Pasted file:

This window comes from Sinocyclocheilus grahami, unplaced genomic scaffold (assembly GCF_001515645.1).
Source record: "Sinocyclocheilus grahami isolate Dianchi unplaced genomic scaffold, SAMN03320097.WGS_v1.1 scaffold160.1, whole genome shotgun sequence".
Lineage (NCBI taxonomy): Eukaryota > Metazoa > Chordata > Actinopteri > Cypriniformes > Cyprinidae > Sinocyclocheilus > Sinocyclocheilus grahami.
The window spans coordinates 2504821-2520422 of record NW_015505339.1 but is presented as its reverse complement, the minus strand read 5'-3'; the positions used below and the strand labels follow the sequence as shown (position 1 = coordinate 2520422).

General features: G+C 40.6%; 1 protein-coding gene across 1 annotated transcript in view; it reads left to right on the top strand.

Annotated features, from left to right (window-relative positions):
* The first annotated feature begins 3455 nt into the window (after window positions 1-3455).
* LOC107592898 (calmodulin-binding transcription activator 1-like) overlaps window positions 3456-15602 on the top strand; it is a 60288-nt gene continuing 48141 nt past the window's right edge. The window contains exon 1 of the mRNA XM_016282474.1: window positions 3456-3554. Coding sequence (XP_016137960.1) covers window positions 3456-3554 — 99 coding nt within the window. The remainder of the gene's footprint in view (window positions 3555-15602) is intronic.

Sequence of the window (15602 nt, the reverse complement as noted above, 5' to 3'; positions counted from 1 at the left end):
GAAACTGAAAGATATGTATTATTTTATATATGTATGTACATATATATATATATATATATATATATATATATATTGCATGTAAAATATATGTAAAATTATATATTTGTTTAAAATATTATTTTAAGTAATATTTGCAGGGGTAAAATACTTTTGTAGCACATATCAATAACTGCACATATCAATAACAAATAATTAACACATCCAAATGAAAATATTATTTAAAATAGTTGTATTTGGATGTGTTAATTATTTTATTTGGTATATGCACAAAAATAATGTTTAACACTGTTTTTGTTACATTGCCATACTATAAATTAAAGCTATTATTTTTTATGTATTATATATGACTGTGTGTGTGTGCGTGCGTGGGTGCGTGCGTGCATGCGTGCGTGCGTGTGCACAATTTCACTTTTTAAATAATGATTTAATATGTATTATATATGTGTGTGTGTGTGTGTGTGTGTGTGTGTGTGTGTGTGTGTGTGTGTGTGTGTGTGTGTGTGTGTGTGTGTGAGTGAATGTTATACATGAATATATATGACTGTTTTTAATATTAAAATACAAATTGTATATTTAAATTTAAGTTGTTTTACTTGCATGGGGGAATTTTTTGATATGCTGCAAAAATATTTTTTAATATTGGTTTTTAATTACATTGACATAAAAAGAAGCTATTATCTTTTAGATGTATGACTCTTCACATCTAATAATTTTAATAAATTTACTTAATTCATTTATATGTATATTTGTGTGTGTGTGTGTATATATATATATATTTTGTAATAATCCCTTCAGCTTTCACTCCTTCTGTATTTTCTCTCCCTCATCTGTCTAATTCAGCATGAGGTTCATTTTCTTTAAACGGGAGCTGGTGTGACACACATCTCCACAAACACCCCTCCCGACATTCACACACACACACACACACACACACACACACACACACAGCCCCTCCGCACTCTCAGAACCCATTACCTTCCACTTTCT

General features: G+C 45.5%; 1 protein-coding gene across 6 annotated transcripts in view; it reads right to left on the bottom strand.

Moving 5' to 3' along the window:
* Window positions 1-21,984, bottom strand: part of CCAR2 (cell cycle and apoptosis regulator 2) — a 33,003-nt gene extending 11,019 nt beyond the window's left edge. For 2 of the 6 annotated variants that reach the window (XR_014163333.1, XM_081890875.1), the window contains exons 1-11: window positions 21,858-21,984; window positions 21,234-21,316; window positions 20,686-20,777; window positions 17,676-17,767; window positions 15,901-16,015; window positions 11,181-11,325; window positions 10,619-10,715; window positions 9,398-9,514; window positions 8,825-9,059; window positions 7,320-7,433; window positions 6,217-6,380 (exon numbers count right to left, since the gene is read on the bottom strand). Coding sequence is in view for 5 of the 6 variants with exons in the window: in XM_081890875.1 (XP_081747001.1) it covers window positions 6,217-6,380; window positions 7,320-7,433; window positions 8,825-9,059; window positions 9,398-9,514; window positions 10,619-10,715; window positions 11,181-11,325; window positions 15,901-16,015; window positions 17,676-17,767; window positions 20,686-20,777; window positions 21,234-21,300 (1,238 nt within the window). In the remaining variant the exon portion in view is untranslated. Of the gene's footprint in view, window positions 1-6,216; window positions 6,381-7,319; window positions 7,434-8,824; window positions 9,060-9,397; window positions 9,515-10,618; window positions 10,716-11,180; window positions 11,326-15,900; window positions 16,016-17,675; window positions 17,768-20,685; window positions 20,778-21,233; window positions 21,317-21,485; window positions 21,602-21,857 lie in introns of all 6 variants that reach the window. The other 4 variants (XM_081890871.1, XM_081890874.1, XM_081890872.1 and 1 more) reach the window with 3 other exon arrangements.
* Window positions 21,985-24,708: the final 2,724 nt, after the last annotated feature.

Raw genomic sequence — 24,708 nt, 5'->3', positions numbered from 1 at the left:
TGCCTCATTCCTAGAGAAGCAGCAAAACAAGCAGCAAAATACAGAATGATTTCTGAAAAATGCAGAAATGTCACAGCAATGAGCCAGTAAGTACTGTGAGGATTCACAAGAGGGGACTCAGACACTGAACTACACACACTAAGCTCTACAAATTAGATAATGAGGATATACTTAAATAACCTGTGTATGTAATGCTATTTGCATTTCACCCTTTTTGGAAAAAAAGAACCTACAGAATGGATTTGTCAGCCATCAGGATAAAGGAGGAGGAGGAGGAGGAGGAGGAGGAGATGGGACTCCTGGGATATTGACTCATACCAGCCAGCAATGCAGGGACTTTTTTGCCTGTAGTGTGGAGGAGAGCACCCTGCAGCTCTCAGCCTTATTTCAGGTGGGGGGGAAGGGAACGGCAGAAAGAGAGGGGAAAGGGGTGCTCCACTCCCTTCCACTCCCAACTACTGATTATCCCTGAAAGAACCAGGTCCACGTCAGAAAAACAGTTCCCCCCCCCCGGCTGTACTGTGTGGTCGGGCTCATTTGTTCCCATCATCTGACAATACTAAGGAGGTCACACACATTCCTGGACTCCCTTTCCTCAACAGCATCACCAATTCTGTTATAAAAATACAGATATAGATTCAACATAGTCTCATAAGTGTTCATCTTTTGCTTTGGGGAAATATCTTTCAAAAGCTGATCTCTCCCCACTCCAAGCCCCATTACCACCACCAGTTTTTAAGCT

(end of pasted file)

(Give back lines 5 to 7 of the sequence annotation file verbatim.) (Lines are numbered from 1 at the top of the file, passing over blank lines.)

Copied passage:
General features: G+C 40.6%; 1 protein-coding gene across 1 annotated transcript in view; it reads left to right on the top strand.

Annotated features, from left to right (window-relative positions):
* The first annotated feature begins 3455 nt into the window (after window positions 1-3455).